JOURNAL ARTICLE

Glucose intolerance and hypoadiponectinemia are already present in lean patients with chronic hepatitis C infected with genotype non-3 viruses

Rodolphe Anty, Eve Gelsi, Jean Giudicelli, Eugenia Mariné-Barjoan, Philippe Gual, Sylvia Benzaken, Marie-Christine Saint-Paul, Jean Louis Sadoul, Pierre Michel Huet, Albert Tran
European Journal of Gastroenterology & Hepatology 2007, 19 (8): 671-7
17625437

OBJECTIVES: Steatosis and metabolic abnormalities seem to be frequent and deleterious in chronic hepatitis C. Changes in glucose homeostasis and in adiponectin levels, an adipokine with anti-inflammatory and insulin-sensitive properties, were evaluated in patients with chronic hepatitis C according to steatosis, liver fibrosis and body mass index.

METHODS: Seventy-three patients with chronic hepatitis C (40 men, 33 women) infected with genotypes non-3 and 22 healthy controls (11 men and 11 women) were included in the study and all had a biochemical evaluation, including metabolic parameters, adiponectin measurement, and a liver biopsy. Insulin sensitivity was assessed with the HOMA 1-IR insulin resistance model.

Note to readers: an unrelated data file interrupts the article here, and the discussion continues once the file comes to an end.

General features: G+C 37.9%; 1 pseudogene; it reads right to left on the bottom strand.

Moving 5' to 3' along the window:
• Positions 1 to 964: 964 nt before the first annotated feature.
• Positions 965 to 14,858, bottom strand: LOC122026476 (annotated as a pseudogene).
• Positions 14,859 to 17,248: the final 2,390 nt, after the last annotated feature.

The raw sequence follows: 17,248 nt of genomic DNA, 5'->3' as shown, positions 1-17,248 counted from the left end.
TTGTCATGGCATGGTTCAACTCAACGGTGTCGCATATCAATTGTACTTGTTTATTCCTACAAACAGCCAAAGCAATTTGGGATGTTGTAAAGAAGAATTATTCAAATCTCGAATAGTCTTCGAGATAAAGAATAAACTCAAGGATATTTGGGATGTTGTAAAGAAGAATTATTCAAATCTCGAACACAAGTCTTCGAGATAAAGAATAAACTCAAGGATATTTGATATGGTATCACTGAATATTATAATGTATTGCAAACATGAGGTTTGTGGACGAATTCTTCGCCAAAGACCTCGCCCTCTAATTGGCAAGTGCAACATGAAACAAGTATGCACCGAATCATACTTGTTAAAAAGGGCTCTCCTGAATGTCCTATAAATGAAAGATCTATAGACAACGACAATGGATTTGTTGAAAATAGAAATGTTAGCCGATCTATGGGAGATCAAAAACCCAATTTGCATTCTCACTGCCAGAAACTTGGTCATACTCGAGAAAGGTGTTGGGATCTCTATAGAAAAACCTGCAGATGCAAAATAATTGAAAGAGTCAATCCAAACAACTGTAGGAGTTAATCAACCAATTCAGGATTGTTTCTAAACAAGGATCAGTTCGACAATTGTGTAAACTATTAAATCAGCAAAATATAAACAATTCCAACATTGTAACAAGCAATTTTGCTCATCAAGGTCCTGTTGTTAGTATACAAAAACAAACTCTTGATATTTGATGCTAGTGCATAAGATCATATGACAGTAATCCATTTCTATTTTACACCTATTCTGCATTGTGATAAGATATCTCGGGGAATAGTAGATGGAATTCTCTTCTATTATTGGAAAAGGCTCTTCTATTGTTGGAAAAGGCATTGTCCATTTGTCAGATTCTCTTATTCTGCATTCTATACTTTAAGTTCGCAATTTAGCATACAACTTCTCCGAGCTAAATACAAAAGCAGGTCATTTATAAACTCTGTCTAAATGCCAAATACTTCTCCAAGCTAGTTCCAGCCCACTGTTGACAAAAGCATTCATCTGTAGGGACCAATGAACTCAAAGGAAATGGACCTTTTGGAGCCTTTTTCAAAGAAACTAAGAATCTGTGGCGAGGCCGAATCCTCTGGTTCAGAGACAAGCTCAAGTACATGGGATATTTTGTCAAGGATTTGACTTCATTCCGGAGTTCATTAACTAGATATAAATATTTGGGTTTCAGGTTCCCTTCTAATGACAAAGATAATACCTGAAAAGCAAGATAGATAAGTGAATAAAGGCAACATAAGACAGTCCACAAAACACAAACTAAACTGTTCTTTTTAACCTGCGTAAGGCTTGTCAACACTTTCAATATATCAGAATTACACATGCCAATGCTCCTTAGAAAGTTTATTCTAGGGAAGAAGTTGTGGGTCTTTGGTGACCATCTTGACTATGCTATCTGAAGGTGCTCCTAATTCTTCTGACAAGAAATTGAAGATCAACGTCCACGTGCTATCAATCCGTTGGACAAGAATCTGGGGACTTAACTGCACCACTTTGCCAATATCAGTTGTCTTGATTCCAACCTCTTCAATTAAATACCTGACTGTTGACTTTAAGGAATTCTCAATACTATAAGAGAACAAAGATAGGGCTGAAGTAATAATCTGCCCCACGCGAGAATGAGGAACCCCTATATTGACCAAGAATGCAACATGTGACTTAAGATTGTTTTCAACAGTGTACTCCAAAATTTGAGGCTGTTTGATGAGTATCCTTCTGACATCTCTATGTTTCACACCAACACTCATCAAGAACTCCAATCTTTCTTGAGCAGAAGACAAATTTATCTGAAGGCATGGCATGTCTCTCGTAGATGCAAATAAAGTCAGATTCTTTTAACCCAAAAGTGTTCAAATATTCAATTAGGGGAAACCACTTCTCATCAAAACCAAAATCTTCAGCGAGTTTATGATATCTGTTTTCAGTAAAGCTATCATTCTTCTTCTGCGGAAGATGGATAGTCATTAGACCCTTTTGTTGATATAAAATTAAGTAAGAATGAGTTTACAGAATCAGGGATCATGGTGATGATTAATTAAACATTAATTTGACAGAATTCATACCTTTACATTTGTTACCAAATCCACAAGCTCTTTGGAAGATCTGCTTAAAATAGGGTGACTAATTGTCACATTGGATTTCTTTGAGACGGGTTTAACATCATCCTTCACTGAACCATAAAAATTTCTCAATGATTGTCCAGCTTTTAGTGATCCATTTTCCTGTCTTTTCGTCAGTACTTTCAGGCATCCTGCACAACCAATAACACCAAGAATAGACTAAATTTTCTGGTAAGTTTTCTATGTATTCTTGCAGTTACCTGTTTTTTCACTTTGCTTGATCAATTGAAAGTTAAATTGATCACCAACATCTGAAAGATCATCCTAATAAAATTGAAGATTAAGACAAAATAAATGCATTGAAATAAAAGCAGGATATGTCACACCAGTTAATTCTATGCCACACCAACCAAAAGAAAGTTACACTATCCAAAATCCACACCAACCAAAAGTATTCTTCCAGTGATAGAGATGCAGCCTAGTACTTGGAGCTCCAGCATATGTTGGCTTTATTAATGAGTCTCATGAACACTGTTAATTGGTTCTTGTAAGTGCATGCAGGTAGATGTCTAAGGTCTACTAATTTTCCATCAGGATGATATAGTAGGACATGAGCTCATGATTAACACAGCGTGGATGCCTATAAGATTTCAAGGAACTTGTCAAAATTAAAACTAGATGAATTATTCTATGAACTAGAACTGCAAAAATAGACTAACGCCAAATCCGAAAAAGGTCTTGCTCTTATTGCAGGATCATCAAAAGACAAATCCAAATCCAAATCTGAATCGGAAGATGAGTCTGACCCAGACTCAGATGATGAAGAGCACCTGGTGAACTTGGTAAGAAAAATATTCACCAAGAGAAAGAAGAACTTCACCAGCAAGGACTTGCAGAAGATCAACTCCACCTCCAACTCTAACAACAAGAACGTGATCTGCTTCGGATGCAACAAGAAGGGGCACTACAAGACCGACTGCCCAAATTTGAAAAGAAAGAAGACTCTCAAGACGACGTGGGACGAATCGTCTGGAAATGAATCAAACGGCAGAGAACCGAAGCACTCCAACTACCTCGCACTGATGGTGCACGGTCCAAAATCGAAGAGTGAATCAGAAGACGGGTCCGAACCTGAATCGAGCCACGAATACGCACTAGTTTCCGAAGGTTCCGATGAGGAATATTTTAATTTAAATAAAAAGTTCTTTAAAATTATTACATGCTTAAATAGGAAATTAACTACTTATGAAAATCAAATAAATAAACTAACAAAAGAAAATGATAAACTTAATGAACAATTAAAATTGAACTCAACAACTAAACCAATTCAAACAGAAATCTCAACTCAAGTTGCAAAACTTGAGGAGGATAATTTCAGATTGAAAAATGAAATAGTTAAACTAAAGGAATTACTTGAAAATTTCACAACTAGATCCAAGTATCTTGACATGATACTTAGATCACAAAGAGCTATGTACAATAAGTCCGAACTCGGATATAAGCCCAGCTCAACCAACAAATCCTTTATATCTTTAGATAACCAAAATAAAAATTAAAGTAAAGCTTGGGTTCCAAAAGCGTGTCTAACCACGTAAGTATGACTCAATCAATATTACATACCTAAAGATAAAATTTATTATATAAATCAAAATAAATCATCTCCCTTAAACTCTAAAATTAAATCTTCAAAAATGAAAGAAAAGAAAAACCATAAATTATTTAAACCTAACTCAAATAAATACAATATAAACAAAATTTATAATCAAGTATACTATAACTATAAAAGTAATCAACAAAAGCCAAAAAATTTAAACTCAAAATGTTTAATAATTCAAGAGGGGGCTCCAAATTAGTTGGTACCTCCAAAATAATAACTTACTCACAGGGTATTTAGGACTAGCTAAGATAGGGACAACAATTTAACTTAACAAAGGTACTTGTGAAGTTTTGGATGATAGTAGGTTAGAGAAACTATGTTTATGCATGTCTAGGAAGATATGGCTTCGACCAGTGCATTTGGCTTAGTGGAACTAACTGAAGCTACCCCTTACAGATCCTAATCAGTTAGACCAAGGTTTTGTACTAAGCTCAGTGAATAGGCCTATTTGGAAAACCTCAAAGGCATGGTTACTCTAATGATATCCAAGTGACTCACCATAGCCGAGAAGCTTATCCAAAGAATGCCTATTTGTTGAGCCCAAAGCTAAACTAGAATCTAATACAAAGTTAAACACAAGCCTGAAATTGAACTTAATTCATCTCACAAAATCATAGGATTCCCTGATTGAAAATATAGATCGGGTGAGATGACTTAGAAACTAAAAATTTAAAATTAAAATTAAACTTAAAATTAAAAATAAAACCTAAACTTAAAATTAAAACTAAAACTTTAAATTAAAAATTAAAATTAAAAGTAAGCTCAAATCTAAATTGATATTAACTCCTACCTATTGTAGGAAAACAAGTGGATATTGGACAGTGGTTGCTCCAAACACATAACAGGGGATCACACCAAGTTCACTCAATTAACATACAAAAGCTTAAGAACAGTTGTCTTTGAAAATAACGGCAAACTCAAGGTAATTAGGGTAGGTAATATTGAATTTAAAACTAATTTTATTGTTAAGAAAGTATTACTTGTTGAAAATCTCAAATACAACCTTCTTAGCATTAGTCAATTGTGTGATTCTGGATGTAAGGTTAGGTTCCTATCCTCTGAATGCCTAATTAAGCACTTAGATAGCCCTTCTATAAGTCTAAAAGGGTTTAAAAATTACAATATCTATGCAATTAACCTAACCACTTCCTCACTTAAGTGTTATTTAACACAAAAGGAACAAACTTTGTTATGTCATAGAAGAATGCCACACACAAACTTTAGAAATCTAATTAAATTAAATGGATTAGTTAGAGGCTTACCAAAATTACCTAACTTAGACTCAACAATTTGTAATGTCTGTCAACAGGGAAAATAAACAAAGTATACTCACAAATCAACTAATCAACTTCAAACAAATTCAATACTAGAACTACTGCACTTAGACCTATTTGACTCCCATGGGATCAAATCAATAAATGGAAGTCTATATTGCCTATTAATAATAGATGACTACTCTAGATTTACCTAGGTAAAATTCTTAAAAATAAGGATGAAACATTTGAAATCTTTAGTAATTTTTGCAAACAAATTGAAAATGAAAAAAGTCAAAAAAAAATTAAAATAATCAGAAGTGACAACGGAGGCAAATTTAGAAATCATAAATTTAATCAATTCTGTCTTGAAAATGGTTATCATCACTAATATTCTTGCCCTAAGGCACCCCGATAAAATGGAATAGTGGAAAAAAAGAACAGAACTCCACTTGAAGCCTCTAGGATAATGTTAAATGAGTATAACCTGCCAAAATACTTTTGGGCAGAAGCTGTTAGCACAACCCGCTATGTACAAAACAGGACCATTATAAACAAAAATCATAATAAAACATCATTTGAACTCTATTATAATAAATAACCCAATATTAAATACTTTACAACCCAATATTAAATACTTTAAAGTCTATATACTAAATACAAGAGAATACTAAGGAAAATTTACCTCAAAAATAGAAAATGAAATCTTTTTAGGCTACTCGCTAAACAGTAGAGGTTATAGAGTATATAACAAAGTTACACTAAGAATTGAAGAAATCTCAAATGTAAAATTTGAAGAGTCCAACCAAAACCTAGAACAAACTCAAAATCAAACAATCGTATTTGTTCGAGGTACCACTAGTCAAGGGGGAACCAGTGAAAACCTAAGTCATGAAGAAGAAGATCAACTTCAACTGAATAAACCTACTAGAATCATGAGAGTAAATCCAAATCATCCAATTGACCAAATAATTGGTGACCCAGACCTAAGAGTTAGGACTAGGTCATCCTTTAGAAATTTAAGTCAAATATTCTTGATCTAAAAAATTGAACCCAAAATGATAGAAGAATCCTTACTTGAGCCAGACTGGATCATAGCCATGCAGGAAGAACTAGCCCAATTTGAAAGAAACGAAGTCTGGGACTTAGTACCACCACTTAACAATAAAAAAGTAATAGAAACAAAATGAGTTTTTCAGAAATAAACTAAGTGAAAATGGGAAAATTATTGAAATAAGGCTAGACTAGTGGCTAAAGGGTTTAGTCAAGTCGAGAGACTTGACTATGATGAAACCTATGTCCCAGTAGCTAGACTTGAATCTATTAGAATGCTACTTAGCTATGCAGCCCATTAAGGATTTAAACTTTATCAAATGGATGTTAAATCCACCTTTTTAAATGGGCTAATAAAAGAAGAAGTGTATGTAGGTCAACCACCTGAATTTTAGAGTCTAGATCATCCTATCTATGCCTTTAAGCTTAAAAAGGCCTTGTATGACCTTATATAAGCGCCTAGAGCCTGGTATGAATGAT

RESULTS: Steatosis was found in 65.7% of the patients and significant fibrosis (METAVIR F2-F4) was present in 28.7%. The presence of steatosis could only be predicted by fibrosis, whereas significant fibrosis could be predicted by steatosis and age. Adiponectin levels were significantly decreased (-32%) with the severity of the steatosis. Although overweight chronic hepatitis C patients (body mass index>or=25 kg/m2) had insulin resistance and hypoadiponectinemia, lean chronic hepatitis C patients (body mass index<25 kg/m2) had already significantly higher glycemia and lower adiponectin levels than in controls.

CONCLUSIONS: This study confirms the high incidence of steatosis in patients infected by hepatitis C virus genotypes non-3, well linked to the development of fibrosis and metabolic abnormalities. Importantly, the present findings put emphasis on the early development of these metabolic abnormalities as they were already found in lean patients with chronic hepatitis C. The direct implication of hepatitis C virus is thus further stressed in the development of steatosis and insulin resistance, with or without involvement of host factors.

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